Morning Reads

As we continue our effort to keep you up-to-date on how money corrupts American government and politics, as well as other news of the day, we’re pleased to publish this daily digest compiled by’s Michael Winship.

The Obama-Putin debates –> Edward-Isaac Dovere at Politico: “President Barack Obama took repeated swipes at Vladimir Putin, Dick Cheney and even Donald Trump, without mentioning them by name, in an address to the United Nations on Monday, holding them up as examples of forces playing off fears and attempting to pull the country and world backward.” ALSO: Colum Lynch and John Hudson at Foreign Policy: “Presidents Barack Obama and Vladimir Putin each blamed the other Monday at the United Nations for fueling extremism in Middle East, and especially for the bloody mess in Syria, but grudgingly conceded they may have no choice but to work together to end more than four years of massacres, migrations, and depredations that have already claimed more than 240,000 deaths.”

Shell puts Arctic drilling on ice –> Tim McDonnell at Mother Jones reports, “After years of botched attempts, mountains of red tape, billions of dollars, and countless face-offs with protesters, Royal Dutch Shell announced today that it is pulling the plug on all oil and gas exploration in the Arctic ocean ‘for the foreseeable future.’

“… There was always a chance this could happen. Given the sky-high costs of drilling and transporting oil in the Arctic, making the venture profitable required a complex soup of numbers to all fall in Shell’s favor, particularly how much oil there really was down there and how much Shell could expect to sell it for… The decision was also a major win for environmental groups, many of whom have made Shell’s Arctic exploration a central focus of their campaigns over the last year.” ALSO: Jon Queally at Common Dreams.

And while we’re on the subject of climate –> New York magazine’s Jonathan Chait reports on a new study finding that, “Of all the major conservative parties in the democratic world, the Republican Party stands alone in its denial of the legitimacy of climate science. Indeed, the Republican Party stands alone in its conviction that no national or international response to climate change is needed. To the extent that the party is divided on the issue, the gap separates candidates who openly dismiss climate science as a hoax, and those who, shying away from the political risks of blatant ignorance, instead couch their stance in the alleged impossibility of international action.” What’s more, “The virulence of anti-government ideology in the United States has no parallel anywhere in the world.”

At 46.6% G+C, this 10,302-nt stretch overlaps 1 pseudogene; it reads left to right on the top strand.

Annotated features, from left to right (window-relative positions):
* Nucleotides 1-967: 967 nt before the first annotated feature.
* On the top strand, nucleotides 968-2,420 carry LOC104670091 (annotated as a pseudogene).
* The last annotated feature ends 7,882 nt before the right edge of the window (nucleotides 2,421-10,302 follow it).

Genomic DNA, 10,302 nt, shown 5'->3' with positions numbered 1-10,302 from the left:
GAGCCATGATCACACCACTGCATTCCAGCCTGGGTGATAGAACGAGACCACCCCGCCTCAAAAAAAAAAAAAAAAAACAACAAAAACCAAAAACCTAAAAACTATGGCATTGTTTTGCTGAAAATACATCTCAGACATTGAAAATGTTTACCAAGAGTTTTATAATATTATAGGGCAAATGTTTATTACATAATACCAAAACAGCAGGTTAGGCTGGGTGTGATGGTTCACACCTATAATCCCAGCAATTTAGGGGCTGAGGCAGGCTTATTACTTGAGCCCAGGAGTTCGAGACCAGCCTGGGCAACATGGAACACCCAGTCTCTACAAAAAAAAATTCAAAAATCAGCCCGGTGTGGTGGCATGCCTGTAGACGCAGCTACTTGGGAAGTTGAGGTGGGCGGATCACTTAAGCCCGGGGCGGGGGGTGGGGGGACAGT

Big money election cheats –> “… Cam­paigns and out­side groups are push­ing the lim­its that pro­hib­it them from co­ordin­at­ing farther than ever,” Adam Wollner writes at National Journal. “Su­per PACs are freed from the in­di­vidu­al donor lim­its that cam­paigns [must abide by], but they’re also sup­posed to ex­ist as in­de­pend­ent or­gan­iz­a­tions… But in 2016, cam­paigns are in­creas­ingly of­f­load­ing tasks to their bet­ter-fun­ded al­lies with little fear of re­per­cus­sion from a dead­locked Fed­er­al Elec­tion Com­mis­sion.” Here are Wollner’s “10 Ways Super PACs and Campaigns Coordinate, Even Though They’re Not Allowed To.”

Johnny, we hardly knew ye –> The Intercept’s Lee Fang reports that for the denizens of Washington’s K Street, John Boehner’s resignation announcement “was a reason to mourn. ‘We are grateful for Speaker Boehner’s leadership in so many areas,’ said Chip Bowling, the chief lobbyist for the corn growers industry. ‘Speaker Boehner’s departure will leave a hole, to be sure,’ said John Engler, a lobbyist who represents the chief executive officers of major American corporations.

“… As he raised millions from corporate political action committees, Boehner encouraged lobbyists to have a direct influence over the policy process. Under Speaker Boehner, the reverse revolving door became a blur, with more and more corporate lobbyists hired to manage the day-to-day business of key congressional committees and to serve as senior staff.”

Interesting reads –> At Vox, “A Theory of How American Politics Is Changing,” by Ezra Klein. “… The relative importance of insider and outsider politicking is changing,” he writes, “and that’s part of why talented outsider candidates have had such a good year while masters of the inside game have had such a bad year.” AND Robert Reich on “Why We Must End Upend Pre-Distribution to the Rich.”

Genius –> This year’s MacArthur Foundation “genius” grant recipients include Ta-Nehisi Coates, “Hamilton” writer and star Lin-Manuel Miranda, photographer and video artist LaToya Ruby Frazier, and poet Ellen Bryant Voigt.

News from Waterworld –>  There’s H2O on Mars. Rush Limbaugh thinks it’s a plot. AND, the latest on The Curious Case of the Congressman Who Swiped the Pope’s Water Glass. Bob Brady — you owe the taxpayers $3.94…

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